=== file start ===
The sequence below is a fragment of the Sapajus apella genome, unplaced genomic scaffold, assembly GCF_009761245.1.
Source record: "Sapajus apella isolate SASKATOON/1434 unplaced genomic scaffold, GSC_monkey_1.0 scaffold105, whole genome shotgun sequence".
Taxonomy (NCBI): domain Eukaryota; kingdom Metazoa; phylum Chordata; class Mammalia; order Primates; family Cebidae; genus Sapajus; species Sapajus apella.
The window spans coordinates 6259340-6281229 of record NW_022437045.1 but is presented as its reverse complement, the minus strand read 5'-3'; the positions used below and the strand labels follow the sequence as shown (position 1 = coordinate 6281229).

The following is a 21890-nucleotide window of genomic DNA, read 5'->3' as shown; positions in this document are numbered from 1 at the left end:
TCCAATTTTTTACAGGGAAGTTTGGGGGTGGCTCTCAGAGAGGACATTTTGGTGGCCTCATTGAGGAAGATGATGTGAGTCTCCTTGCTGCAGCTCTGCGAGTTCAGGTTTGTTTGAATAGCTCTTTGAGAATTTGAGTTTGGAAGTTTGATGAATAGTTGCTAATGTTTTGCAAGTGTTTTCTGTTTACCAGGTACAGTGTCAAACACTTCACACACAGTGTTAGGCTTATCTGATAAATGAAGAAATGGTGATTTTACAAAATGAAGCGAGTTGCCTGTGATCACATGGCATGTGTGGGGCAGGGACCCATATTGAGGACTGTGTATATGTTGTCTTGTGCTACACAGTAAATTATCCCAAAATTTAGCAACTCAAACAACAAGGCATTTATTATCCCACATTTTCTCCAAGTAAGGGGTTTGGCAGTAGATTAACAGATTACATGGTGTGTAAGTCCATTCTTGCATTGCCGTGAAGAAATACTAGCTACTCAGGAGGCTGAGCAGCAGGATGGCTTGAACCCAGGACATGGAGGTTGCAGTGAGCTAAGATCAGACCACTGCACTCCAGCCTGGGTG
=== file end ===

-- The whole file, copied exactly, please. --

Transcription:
The sequence below is a fragment of the Sapajus apella genome, unplaced genomic scaffold, assembly GCF_009761245.1.
Source record: "Sapajus apella isolate SASKATOON/1434 unplaced genomic scaffold, GSC_monkey_1.0 scaffold105, whole genome shotgun sequence".
Taxonomy (NCBI): domain Eukaryota; kingdom Metazoa; phylum Chordata; class Mammalia; order Primates; family Cebidae; genus Sapajus; species Sapajus apella.
The window spans coordinates 6259340-6281229 of record NW_022437045.1 but is presented as its reverse complement, the minus strand read 5'-3'; the positions used below and the strand labels follow the sequence as shown (position 1 = coordinate 6281229).

The following is a 21890-nucleotide window of genomic DNA, read 5'->3' as shown; positions in this document are numbered from 1 at the left end:
TCCAATTTTTTACAGGGAAGTTTGGGGGTGGCTCTCAGAGAGGACATTTTGGTGGCCTCATTGAGGAAGATGATGTGAGTCTCCTTGCTGCAGCTCTGCGAGTTCAGGTTTGTTTGAATAGCTCTTTGAGAATTTGAGTTTGGAAGTTTGATGAATAGTTGCTAATGTTTTGCAAGTGTTTTCTGTTTACCAGGTACAGTGTCAAACACTTCACACACAGTGTTAGGCTTATCTGATAAATGAAGAAATGGTGATTTTACAAAATGAAGCGAGTTGCCTGTGATCACATGGCATGTGTGGGGCAGGGACCCATATTGAGGACTGTGTATATGTTGTCTTGTGCTACACAGTAAATTATCCCAAAATTTAGCAACTCAAACAACAAGGCATTTATTATCCCACATTTTCTCCAAGTAAGGGGTTTGGCAGTAGATTAACAGATTACATGGTGTGTAAGTCCATTCTTGCATTGCCGTGAAGAAATACTAGCTACTCAGGAGGCTGAGCAGCAGGATGGCTTGAACCCAGGACATGGAGGTTGCAGTGAGCTAAGATCAGACCACTGCACTCCAGCCTGGGTG